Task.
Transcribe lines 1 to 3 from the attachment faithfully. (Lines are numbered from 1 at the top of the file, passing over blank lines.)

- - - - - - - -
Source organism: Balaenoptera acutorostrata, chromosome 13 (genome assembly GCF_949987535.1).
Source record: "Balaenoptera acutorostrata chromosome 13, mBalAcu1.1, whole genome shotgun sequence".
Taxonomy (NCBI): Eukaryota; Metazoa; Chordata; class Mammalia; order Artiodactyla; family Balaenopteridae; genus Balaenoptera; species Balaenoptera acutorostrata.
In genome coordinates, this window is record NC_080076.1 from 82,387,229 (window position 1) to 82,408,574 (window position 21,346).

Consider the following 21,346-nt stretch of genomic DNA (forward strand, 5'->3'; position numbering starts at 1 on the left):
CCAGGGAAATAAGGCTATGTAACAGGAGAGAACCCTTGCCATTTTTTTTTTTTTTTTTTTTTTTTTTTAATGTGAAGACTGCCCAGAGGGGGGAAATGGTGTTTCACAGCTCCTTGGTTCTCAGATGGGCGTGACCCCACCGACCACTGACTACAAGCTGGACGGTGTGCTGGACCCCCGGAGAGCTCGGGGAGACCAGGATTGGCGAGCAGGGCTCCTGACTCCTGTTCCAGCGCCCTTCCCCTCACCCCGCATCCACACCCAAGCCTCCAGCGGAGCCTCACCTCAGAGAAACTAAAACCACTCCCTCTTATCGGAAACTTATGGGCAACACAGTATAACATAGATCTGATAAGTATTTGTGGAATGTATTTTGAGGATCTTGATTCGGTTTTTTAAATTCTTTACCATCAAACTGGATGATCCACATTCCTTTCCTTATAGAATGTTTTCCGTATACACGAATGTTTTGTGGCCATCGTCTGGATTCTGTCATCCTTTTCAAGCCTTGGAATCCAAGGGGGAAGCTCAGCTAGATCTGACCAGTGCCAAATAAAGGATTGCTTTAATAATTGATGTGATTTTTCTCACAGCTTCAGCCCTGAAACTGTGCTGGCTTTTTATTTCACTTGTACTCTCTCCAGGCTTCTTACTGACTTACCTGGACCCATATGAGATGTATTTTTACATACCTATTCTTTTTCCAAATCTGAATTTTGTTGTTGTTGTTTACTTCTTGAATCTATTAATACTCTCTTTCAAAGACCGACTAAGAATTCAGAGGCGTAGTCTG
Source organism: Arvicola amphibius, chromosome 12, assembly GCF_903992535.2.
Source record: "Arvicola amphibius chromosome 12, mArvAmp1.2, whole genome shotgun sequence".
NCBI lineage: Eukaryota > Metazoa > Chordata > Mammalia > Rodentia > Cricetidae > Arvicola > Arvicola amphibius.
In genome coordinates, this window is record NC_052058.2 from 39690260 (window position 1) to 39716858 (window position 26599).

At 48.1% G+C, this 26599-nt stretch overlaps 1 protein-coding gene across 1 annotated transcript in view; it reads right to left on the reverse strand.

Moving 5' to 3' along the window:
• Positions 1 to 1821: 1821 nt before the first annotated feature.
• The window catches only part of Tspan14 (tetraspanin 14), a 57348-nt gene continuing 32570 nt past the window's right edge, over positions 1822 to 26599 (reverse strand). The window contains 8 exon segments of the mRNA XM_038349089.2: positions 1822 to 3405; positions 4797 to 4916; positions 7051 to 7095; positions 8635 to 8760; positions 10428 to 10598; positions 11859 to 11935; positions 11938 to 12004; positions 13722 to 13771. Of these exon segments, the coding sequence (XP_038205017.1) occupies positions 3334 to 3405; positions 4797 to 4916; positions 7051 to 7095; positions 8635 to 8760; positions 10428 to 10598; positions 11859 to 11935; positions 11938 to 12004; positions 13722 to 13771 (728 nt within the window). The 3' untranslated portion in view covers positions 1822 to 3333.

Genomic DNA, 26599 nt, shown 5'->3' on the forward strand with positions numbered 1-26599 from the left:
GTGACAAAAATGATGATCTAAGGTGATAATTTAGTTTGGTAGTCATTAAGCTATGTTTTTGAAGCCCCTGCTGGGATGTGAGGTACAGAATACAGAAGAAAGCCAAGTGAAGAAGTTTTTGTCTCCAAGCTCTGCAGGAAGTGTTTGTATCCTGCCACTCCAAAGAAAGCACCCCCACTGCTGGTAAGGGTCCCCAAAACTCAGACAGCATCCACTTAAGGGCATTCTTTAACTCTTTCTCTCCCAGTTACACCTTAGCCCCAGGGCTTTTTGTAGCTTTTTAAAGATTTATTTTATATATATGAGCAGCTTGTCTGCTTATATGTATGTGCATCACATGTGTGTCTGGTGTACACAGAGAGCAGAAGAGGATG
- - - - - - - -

Source organism: Balaenoptera acutorostrata, chromosome 13 (genome assembly GCF_949987535.1).
Source record: "Balaenoptera acutorostrata chromosome 13, mBalAcu1.1, whole genome shotgun sequence".
Taxonomy (NCBI): Eukaryota; Metazoa; Chordata; class Mammalia; order Artiodactyla; family Balaenopteridae; genus Balaenoptera; species Balaenoptera acutorostrata.